(Photographic Supplement, Plate 3)

Mongoloid Influences in Eastern Europe
and in Turkestan

The invasions of mongoloid peoples from central Asia during the millennium from about 400 to 1400 A.D. caused the settlement of some Mongols proper (Kalmucks) near the mouth of the Volga, and the partial Mongolizing of some Finnic tribes, especially those which adopted Turkish speech. In Russian Turkestan erstwhile white populations became Mongolized in varying degrees.

FIG. 1 (2 views, photo B. N. Vishnevsky). This deeply brunet Chuvash, a member of a tribe of Turkicized Finns in what is now the Chuvash Republic of eastern Russia, represents, in his facial features, either a pronounced early Ladogan prototype, or Mongol admixture, or both.

FIG. 2 (1 view, photo B.. N. Vishnevsky). A lighter-skinned, less mongoloid Chuvash. The median eyefold and snubbed nasal tip, with laterally oriented nostril axes, are Ladogan rather than mongoloid.

FIG. 3 (3 views, photo J. Wastl, Archiv für Rassenbilder, Bildaufsatz 2, Archivkarte 11, 1926. Herausgeber E. von Eickstedt, J. F. Lehmans Verlag, München). A Bashkir member of another tribe of Turkicized Finns living in the Kazan district and the southern Urals. This individual is almost completely mongoloid in the central Asiatic sense.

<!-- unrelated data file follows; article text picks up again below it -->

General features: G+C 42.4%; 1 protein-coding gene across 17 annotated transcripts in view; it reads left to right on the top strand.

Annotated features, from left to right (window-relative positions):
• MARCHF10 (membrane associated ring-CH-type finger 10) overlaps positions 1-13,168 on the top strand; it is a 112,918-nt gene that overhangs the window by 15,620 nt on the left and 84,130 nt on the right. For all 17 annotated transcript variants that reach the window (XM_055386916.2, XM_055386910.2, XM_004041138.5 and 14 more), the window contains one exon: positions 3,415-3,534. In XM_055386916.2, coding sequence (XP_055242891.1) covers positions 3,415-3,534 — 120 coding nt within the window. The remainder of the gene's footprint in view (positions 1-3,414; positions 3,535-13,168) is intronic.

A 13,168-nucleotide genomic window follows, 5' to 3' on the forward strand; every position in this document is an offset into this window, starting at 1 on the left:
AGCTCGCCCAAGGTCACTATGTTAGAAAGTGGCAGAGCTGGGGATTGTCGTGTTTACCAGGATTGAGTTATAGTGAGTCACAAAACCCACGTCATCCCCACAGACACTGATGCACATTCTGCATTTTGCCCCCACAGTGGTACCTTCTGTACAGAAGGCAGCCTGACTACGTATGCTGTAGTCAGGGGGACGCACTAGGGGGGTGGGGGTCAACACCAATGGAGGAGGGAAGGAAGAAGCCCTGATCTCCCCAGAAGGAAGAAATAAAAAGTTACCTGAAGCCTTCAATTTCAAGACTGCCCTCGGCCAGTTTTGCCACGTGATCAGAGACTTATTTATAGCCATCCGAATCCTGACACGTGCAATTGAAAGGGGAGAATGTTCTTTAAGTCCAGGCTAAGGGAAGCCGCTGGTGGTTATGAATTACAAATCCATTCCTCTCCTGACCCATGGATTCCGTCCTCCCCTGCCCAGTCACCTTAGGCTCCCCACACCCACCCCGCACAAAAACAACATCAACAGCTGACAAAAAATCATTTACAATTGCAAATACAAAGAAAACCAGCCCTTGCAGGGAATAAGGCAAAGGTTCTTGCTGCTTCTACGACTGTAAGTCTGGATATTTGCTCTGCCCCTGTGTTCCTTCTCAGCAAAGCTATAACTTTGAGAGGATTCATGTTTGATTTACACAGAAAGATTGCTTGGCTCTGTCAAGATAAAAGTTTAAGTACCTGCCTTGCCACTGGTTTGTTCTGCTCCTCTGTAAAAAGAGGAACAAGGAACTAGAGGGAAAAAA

FIG. 4 (2 views, photo Gordon T. Bowles). An Uzbeg from Russian Turkestan. The Uzbegs are Turkish-speaking inhabitants of the central Asiatic khanates, of mixed origin. This individual shows a partially mongoloid condition usual among these people.

FIG.5 (1 view, photo B. N. Vishnevsky). A Tajik from Russian Turkestan; the Tajiks are Iranian-speaking farmers inhabiting the oases of some of the khanates, and the Pamir mountains to the south. While characteristically European in race, a few of the Tajiks show evidences of mongoloid admixture.

FIG. 6 (3 views, photo B. N. Vishnevsky). An Arabic-speaking native of Russian Turkestan. The remnants of the Arab invasions of the Middle Ages have been mostly absorbed by the Uzbegs, and those who retain their Semitic idiom have been in most cases racially altered. The old man shown here represents a common type in Turkestan regardless of speech or ethnic affiliation; a mixture between a mongoloid and a long-faced local Mediterranean strain, giving a pseudo-Armenoid appearance. Note the long, straight, coarse beard, a common feature among individuals of this type, which von Eickstedt calls Turanid.